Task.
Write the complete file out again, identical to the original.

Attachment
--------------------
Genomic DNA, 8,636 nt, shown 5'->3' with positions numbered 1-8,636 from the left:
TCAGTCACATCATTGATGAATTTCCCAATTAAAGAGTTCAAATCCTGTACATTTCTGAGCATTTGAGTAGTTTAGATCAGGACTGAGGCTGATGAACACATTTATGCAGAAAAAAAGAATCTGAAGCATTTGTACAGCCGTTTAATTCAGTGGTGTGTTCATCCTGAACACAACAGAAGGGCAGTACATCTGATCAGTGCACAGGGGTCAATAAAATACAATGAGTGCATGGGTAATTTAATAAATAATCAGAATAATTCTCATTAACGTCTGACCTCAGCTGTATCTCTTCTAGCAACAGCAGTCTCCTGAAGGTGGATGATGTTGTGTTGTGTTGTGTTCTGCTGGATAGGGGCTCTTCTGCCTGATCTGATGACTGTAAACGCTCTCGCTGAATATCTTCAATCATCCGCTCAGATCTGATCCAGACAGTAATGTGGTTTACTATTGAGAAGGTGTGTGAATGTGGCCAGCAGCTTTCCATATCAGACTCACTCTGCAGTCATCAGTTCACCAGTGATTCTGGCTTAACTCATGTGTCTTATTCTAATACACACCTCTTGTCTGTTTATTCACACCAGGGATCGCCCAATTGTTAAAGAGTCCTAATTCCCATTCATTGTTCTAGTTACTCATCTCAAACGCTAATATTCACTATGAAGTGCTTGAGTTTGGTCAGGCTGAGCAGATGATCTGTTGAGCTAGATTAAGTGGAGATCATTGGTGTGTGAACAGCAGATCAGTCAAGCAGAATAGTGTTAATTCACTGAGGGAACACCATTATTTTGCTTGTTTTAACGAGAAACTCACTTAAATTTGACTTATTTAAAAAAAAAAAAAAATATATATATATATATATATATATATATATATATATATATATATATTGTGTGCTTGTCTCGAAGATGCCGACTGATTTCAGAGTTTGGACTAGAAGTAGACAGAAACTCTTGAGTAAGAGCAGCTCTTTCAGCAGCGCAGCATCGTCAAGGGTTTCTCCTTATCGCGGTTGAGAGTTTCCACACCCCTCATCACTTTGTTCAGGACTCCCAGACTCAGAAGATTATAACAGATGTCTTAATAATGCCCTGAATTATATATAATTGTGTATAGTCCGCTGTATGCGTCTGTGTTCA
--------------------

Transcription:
Genomic DNA, 8,636 nt, shown 5'->3' with positions numbered 1-8,636 from the left:
TCAGTCACATCATTGATGAATTTCCCAATTAAAGAGTTCAAATCCTGTACATTTCTGAGCATTTGAGTAGTTTAGATCAGGACTGAGGCTGATGAACACATTTATGCAGAAAAAAAGAATCTGAAGCATTTGTACAGCCGTTTAATTCAGTGGTGTGTTCATCCTGAACACAACAGAAGGGCAGTACATCTGATCAGTGCACAGGGGTCAATAAAATACAATGAGTGCATGGGTAATTTAATAAATAATCAGAATAATTCTCATTAACGTCTGACCTCAGCTGTATCTCTTCTAGCAACAGCAGTCTCCTGAAGGTGGATGATGTTGTGTTGTGTTGTGTTCTGCTGGATAGGGGCTCTTCTGCCTGATCTGATGACTGTAAACGCTCTCGCTGAATATCTTCAATCATCCGCTCAGATCTGATCCAGACAGTAATGTGGTTTACTATTGAGAAGGTGTGTGAATGTGGCCAGCAGCTTTCCATATCAGACTCACTCTGCAGTCATCAGTTCACCAGTGATTCTGGCTTAACTCATGTGTCTTATTCTAATACACACCTCTTGTCTGTTTATTCACACCAGGGATCGCCCAATTGTTAAAGAGTCCTAATTCCCATTCATTGTTCTAGTTACTCATCTCAAACGCTAATATTCACTATGAAGTGCTTGAGTTTGGTCAGGCTGAGCAGATGATCTGTTGAGCTAGATTAAGTGGAGATCATTGGTGTGTGAACAGCAGATCAGTCAAGCAGAATAGTGTTAATTCACTGAGGGAACACCATTATTTTGCTTGTTTTAACGAGAAACTCACTTAAATTTGACTTATTTAAAAAAAAAAAAAAATATATATATATATATATATATATATATATATATATATATATATATTGTGTGCTTGTCTCGAAGATGCCGACTGATTTCAGAGTTTGGACTAGAAGTAGACAGAAACTCTTGAGTAAGAGCAGCTCTTTCAGCAGCGCAGCATCGTCAAGGGTTTCTCCTTATCGCGGTTGAGAGTTTCCACACCCCTCATCACTTTGTTCAGGACTCCCAGACTCAGAAGATTATAACAGATGTCTTAATAATGCCCTGAATTATATATAATTGTGTATAGTCCGCTGTATGCGTCTGTGTTCA